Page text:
Sleep deprivation raises the likelihood of sleepwalking, research suggests.
Sleepwalking can be dangerous
The Université de Montréal monitored 40 suspected sleepwalkers during normal sleep, and then during rest which followed a long period of wakefulness.
The Annals of Neurology study found the number of incidents of disturbed sleep, including sleepwalking, rose sharply during "recovery" sleep.
It is estimated sleepwalking, which has been linked to aggressive and injurious behaviour, affects up to 4% people.
Sleep deprivation has been linked to sleepwalking in previous research - but the findings have been inconclusive.
The latest study focused on patients referred to a sleep disorder clinic for suspected sleepwalking between August 2003 and March 2007.
Following examination, the patients slept for a night in the lab.
The next day they went about their regular daytime activities, after which they returned to the lab in the evening, where they were constantly supervised to ensure they did not fall asleep.
Recovery sleep took place the next morning, following 25 hours of wakefulness.
All patients were videotaped during each sleep period and the researchers evaluated behavioural movements on a three-point scale of complexity, ranging from playing with the bed sheets to getting up from the bed.
During normal sleep half of the patients showed signs of disturbance, but during "recovery" sleep the figure rose to 90%.
The total number of episodes of "behavioural movement" recorded by the researchers rose from 32 in normal sleep to 92 in "recovery" sleep.
Sleep deprivation also significantly increased the proportion of sleepwalkers experiencing at least one complex episode.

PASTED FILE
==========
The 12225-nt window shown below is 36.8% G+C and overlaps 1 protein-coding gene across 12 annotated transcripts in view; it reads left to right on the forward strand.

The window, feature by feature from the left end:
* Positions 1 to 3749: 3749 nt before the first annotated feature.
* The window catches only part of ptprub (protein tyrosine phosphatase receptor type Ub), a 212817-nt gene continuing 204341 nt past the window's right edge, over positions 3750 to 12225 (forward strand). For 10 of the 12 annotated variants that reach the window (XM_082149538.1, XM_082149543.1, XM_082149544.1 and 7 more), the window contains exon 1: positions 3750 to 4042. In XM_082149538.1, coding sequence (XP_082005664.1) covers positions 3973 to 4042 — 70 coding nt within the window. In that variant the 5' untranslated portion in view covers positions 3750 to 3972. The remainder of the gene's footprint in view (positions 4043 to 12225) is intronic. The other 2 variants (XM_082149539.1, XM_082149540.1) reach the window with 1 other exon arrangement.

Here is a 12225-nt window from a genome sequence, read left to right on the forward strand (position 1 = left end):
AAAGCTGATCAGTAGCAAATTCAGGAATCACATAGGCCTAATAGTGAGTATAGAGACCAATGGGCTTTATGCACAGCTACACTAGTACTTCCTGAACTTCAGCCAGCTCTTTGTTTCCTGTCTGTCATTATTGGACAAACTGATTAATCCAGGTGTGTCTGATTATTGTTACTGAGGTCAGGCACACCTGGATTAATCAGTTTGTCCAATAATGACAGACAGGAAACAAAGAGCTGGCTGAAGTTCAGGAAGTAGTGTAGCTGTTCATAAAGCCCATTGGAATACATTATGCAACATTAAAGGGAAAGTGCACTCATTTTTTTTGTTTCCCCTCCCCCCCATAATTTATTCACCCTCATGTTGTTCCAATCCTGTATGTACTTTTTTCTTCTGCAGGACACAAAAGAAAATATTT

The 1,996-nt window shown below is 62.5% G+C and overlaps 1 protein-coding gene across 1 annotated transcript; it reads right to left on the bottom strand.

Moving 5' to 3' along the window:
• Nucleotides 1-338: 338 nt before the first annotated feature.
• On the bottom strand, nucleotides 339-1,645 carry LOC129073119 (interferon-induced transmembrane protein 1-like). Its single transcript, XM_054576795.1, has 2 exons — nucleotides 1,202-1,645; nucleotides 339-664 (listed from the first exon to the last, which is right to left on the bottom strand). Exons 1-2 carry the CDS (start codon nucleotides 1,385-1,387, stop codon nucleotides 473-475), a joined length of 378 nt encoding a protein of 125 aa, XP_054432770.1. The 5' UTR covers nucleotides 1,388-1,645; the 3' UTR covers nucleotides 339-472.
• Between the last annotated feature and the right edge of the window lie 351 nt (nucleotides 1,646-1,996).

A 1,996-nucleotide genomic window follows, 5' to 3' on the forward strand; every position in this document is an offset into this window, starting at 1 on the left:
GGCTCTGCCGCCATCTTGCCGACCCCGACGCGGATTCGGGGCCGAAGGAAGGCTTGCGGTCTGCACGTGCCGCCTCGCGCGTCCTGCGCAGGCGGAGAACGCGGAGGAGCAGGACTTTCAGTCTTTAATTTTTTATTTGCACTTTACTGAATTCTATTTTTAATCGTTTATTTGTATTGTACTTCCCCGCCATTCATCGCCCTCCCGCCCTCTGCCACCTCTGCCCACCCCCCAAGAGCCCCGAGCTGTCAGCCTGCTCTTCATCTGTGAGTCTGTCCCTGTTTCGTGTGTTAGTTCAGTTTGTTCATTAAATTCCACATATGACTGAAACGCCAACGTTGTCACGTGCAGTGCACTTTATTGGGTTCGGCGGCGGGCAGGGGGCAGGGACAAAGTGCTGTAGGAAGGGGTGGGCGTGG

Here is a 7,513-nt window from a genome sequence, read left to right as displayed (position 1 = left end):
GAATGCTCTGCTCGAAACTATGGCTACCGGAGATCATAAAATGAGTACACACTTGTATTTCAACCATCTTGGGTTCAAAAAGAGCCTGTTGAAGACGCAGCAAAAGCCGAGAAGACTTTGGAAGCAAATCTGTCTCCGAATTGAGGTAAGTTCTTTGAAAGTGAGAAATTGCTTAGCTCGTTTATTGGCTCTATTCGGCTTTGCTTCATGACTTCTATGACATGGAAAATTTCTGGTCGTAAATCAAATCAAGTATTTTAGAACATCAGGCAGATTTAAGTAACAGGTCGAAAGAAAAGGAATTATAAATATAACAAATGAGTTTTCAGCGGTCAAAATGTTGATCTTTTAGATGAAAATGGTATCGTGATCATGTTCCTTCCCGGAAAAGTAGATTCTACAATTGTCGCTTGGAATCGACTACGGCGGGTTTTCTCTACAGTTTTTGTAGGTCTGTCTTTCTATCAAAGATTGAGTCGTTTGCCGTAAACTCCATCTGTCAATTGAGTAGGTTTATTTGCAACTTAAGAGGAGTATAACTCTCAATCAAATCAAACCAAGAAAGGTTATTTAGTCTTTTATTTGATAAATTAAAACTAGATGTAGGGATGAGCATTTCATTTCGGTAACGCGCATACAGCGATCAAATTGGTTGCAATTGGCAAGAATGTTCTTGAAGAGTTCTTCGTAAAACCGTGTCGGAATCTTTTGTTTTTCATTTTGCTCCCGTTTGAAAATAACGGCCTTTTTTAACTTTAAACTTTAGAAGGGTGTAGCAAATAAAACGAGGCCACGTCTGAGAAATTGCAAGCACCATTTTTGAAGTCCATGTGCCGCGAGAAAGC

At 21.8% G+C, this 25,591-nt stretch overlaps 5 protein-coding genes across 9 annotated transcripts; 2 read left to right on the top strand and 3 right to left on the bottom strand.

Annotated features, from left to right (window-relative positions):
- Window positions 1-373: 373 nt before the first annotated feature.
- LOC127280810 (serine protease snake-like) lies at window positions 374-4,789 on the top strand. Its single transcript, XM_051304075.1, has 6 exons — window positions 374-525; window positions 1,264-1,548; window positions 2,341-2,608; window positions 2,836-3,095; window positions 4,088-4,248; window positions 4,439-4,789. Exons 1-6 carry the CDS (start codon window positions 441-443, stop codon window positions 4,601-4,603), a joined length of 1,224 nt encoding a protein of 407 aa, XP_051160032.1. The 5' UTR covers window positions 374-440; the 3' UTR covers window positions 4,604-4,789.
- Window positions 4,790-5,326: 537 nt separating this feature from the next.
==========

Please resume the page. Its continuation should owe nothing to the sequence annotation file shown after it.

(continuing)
Sleepwalking is thought to occur during the phases of deep sleep.
The current study found that sleep deprivation increased the problems that patients experienced in moving out of deep sleep into other phases of sleep.
Deep sleep, associated with a slow down of electrical activity in the brain, is believed to be critical to the restoration of mood and the ability to learn, think and remember.
Dr Neil Stanley, a sleep expert at Norfolk and Norwich University Hospital, said although most people thought of sleepwalking as a trivial problem, it could have serious consequences for sufferers.
He said there were instances of people suffering serious injury while sleepwalking, and of sleepwalkers committing murder.
He said: "This study shows we need to get a good night's sleep every night.
"It was thought that sleepwalking was mainly a childhood problem, which we grew out of.
"But it seems more and more adults are suffering from sleepwalking and it may be due to the fact that we are increasingly a tired, sleep deprived 24/7 society."